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Reclosable Aluminum Beverage Bottles


May 24, 2006

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May 25, 2006 Astonishingly, glass has been with us for 5000 years. It was one of the first luxuries, is incorporated into 99% of all buildings and cameras and phones and has been a mainstay of global beverage packaging for more than a century. Not long ago, most drink containers were glass. With cardboards, plastics and now aluminium offering some advantages, the glass bottle is under threat. Aluminium drink containers were developed and commercialised and are peculiar to Japan, but this week Universal Can Company (UCC) of Tokyo entered into a licensing agreement for its proven, commercial technology with the American Ball Corporation which will manufacture and sell Alumi-Tek aluminum beverage bottles in the United States, Canada and Mexico. The Alumi-Tek offers the added convenience of reclosability to other aluminium bottle attributes, such as long shelf life, tamper-resistance, the ability to chill quickly and recyclability. Looks cool too!

The reclosable aluminum beverage bottle is sold in Japan in sizes ranging from 310 ml (10.5 oz) to 410 ml (13.9 oz). The light weight, recyclable package can be used for a wide variety of beverages, such as carbonated soft drinks, juices, energy drinks, and even coffee drinks and other beverages requiring retort processing.

Ball will be able to leverage its two-piece aluminum beverage can manufacturing expertise to produce the Alumi-Tek bottle because the manufacturing technology for both packages is very similar. The bottles will also have the same high quality graphics found on cans because they are decorated with the same printing process.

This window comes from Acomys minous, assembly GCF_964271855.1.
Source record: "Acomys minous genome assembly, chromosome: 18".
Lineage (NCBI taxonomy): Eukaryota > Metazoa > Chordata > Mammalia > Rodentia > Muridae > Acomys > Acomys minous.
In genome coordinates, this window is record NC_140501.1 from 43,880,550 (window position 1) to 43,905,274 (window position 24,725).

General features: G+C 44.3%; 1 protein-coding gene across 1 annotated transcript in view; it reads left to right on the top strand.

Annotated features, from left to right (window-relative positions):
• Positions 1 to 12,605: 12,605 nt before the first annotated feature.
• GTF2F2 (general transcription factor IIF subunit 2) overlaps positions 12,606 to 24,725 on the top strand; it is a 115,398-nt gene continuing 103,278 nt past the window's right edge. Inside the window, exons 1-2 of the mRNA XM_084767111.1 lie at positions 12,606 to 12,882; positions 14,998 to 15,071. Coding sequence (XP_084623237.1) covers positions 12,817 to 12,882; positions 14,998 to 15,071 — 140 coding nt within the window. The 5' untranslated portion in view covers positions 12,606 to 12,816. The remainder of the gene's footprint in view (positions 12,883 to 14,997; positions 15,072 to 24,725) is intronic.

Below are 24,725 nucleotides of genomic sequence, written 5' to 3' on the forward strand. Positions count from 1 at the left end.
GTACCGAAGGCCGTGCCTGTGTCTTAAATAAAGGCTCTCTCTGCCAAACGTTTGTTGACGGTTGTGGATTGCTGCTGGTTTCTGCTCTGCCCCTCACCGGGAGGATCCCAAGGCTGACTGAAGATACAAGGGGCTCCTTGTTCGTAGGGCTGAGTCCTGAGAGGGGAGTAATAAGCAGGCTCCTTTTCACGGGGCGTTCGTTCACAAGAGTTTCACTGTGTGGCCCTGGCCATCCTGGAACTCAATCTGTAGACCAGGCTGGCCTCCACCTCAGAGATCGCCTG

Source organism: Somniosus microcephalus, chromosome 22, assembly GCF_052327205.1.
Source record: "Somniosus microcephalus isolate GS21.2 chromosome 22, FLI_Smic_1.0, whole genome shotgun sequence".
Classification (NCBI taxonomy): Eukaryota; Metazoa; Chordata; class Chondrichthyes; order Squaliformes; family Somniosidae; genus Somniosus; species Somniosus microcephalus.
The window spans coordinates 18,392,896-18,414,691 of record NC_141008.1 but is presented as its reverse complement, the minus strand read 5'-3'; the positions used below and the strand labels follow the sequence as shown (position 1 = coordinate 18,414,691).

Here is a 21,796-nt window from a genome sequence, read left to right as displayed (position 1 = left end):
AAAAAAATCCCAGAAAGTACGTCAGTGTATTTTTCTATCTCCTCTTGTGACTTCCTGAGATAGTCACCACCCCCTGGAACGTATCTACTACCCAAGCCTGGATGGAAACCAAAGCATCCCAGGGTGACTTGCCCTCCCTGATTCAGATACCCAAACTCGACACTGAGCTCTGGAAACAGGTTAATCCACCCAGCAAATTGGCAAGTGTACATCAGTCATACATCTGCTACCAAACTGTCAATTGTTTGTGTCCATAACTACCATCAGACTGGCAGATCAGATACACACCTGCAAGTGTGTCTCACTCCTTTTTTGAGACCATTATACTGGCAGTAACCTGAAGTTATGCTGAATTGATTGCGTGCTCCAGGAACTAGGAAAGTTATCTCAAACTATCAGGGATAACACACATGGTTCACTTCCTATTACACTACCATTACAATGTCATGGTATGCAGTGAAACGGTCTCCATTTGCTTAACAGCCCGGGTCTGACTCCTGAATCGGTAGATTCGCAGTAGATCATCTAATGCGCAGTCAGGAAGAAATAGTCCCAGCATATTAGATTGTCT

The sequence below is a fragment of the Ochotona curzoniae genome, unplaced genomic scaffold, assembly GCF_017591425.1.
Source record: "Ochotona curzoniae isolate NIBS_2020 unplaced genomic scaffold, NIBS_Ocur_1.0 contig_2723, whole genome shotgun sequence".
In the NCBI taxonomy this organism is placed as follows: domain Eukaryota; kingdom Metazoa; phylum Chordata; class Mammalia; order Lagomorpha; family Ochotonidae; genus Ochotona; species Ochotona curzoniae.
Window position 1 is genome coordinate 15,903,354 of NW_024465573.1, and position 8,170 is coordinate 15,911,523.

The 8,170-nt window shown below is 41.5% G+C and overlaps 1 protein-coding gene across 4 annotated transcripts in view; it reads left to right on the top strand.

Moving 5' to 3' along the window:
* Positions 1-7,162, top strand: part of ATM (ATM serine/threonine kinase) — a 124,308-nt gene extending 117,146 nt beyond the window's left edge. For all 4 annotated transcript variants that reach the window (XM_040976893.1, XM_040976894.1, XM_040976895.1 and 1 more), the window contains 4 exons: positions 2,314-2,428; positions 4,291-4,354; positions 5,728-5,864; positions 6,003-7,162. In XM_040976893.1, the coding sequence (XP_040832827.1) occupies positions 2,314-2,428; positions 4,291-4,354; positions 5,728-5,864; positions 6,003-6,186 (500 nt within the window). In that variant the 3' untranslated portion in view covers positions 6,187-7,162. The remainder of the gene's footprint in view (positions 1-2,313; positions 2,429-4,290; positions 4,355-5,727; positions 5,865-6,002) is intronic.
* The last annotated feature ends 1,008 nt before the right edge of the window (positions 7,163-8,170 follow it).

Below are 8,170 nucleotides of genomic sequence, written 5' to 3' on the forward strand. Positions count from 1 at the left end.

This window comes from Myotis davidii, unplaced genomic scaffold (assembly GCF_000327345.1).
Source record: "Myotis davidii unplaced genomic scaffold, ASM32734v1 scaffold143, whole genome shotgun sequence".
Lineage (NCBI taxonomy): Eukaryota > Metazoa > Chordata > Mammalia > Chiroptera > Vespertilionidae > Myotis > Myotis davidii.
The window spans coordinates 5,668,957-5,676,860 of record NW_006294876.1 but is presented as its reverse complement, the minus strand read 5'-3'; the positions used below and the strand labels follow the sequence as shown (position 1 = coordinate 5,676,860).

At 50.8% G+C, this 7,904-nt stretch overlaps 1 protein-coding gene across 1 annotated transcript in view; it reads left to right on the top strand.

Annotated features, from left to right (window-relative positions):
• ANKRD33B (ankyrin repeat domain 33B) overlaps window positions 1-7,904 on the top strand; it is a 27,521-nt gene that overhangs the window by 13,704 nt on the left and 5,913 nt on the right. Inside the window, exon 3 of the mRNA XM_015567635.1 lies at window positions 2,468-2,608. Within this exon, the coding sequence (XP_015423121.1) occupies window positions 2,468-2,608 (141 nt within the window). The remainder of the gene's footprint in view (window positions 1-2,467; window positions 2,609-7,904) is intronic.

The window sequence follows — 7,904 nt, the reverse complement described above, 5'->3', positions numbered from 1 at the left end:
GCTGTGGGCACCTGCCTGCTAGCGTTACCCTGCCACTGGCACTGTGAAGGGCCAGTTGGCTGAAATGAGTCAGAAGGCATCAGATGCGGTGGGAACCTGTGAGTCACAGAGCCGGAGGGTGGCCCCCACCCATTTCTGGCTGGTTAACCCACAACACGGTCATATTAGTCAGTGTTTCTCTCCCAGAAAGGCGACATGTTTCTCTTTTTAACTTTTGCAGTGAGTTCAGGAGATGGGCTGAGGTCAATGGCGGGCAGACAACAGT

About the Author
Mike Hanlon Mike grew up thinking he would become a mathematician, accidentally started motorcycle racing, got a job writing road tests for a motorcycle magazine while at university, and became a writer. As a travelling photojournalist during his early career, his work was published in a dozen languages across 20+ countries. He went on to edit or manage over 50 print publications, with target audiences ranging from pensioners to plumbers, many different sports, many car and motorcycle magazines, with many more in the fields of communication - narrow subject magazines on topics such as advertising, marketing, visual communications, design, presentation and direct marketing. Then came the internet and Mike managed internet projects for Australia's largest multimedia company, (Australia's largest Telco), (Australia's largest employment site),,, and a dozen other internet start-ups before founding Gizmag in 2002. Now he writes and thinks. All articles by Mike Hanlon
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